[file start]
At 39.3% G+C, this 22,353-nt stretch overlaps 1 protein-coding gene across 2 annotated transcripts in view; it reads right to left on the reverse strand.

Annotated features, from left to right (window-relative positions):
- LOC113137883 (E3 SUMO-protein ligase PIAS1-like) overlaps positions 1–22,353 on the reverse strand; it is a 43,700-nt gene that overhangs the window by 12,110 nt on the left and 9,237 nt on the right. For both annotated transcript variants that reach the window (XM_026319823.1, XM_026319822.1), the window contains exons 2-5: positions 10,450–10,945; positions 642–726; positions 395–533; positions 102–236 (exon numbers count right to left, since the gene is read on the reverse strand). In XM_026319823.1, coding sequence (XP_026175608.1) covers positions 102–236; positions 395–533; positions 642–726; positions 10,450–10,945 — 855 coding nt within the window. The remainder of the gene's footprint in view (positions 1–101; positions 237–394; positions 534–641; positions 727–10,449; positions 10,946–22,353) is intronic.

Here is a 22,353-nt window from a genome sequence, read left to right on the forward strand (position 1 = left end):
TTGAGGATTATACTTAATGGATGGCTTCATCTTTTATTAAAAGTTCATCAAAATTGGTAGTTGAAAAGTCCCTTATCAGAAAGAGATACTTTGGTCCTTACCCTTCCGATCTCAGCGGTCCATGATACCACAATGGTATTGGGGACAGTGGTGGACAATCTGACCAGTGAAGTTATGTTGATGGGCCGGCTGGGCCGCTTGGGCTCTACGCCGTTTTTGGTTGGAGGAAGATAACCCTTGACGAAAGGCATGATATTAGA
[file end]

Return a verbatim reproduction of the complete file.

At 39.3% G+C, this 22,353-nt stretch overlaps 1 protein-coding gene across 2 annotated transcripts in view; it reads right to left on the reverse strand.

Annotated features, from left to right (window-relative positions):
- LOC113137883 (E3 SUMO-protein ligase PIAS1-like) overlaps positions 1–22,353 on the reverse strand; it is a 43,700-nt gene that overhangs the window by 12,110 nt on the left and 9,237 nt on the right. For both annotated transcript variants that reach the window (XM_026319823.1, XM_026319822.1), the window contains exons 2-5: positions 10,450–10,945; positions 642–726; positions 395–533; positions 102–236 (exon numbers count right to left, since the gene is read on the reverse strand). In XM_026319823.1, coding sequence (XP_026175608.1) covers positions 102–236; positions 395–533; positions 642–726; positions 10,450–10,945 — 855 coding nt within the window. The remainder of the gene's footprint in view (positions 1–101; positions 237–394; positions 534–641; positions 727–10,449; positions 10,946–22,353) is intronic.

Here is a 22,353-nt window from a genome sequence, read left to right on the forward strand (position 1 = left end):
TTGAGGATTATACTTAATGGATGGCTTCATCTTTTATTAAAAGTTCATCAAAATTGGTAGTTGAAAAGTCCCTTATCAGAAAGAGATACTTTGGTCCTTACCCTTCCGATCTCAGCGGTCCATGATACCACAATGGTATTGGGGACAGTGGTGGACAATCTGACCAGTGAAGTTATGTTGATGGGCCGGCTGGGCCGCTTGGGCTCTACGCCGTTTTTGGTTGGAGGAAGATAACCCTTGACGAAAGGCATGATATTAGA